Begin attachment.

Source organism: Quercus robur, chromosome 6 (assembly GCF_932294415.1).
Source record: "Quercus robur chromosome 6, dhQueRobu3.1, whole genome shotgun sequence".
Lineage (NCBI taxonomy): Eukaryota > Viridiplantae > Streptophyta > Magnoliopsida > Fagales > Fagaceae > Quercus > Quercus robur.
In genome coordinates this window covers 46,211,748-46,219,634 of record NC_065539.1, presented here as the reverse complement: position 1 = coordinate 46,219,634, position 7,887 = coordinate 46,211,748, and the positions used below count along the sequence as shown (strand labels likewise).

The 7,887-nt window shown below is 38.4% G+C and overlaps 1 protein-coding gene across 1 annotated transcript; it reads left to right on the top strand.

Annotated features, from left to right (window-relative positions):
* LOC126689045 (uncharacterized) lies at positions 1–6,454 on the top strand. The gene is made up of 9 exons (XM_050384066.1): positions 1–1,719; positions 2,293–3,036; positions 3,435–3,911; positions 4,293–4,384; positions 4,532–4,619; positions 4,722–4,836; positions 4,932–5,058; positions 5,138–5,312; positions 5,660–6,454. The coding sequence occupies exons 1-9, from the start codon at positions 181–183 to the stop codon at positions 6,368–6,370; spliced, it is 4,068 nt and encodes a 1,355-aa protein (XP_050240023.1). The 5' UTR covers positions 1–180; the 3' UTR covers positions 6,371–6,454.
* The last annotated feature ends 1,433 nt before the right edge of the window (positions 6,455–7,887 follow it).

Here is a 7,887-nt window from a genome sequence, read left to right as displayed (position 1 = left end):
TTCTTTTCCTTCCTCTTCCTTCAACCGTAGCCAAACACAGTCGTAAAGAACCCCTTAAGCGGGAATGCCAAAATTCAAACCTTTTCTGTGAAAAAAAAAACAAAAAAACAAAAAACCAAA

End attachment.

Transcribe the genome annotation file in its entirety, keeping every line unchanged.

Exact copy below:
Source organism: Quercus robur, chromosome 6 (assembly GCF_932294415.1).
Source record: "Quercus robur chromosome 6, dhQueRobu3.1, whole genome shotgun sequence".
Lineage (NCBI taxonomy): Eukaryota > Viridiplantae > Streptophyta > Magnoliopsida > Fagales > Fagaceae > Quercus > Quercus robur.
In genome coordinates this window covers 46,211,748-46,219,634 of record NC_065539.1, presented here as the reverse complement: position 1 = coordinate 46,219,634, position 7,887 = coordinate 46,211,748, and the positions used below count along the sequence as shown (strand labels likewise).

The 7,887-nt window shown below is 38.4% G+C and overlaps 1 protein-coding gene across 1 annotated transcript; it reads left to right on the top strand.

Annotated features, from left to right (window-relative positions):
* LOC126689045 (uncharacterized) lies at positions 1–6,454 on the top strand. The gene is made up of 9 exons (XM_050384066.1): positions 1–1,719; positions 2,293–3,036; positions 3,435–3,911; positions 4,293–4,384; positions 4,532–4,619; positions 4,722–4,836; positions 4,932–5,058; positions 5,138–5,312; positions 5,660–6,454. The coding sequence occupies exons 1-9, from the start codon at positions 181–183 to the stop codon at positions 6,368–6,370; spliced, it is 4,068 nt and encodes a 1,355-aa protein (XP_050240023.1). The 5' UTR covers positions 1–180; the 3' UTR covers positions 6,371–6,454.
* The last annotated feature ends 1,433 nt before the right edge of the window (positions 6,455–7,887 follow it).

Here is a 7,887-nt window from a genome sequence, read left to right as displayed (position 1 = left end):
TTCTTTTCCTTCCTCTTCCTTCAACCGTAGCCAAACACAGTCGTAAAGAACCCCTTAAGCGGGAATGCCAAAATTCAAACCTTTTCTGTGAAAAAAAAAACAAAAAAACAAAAAACCAAA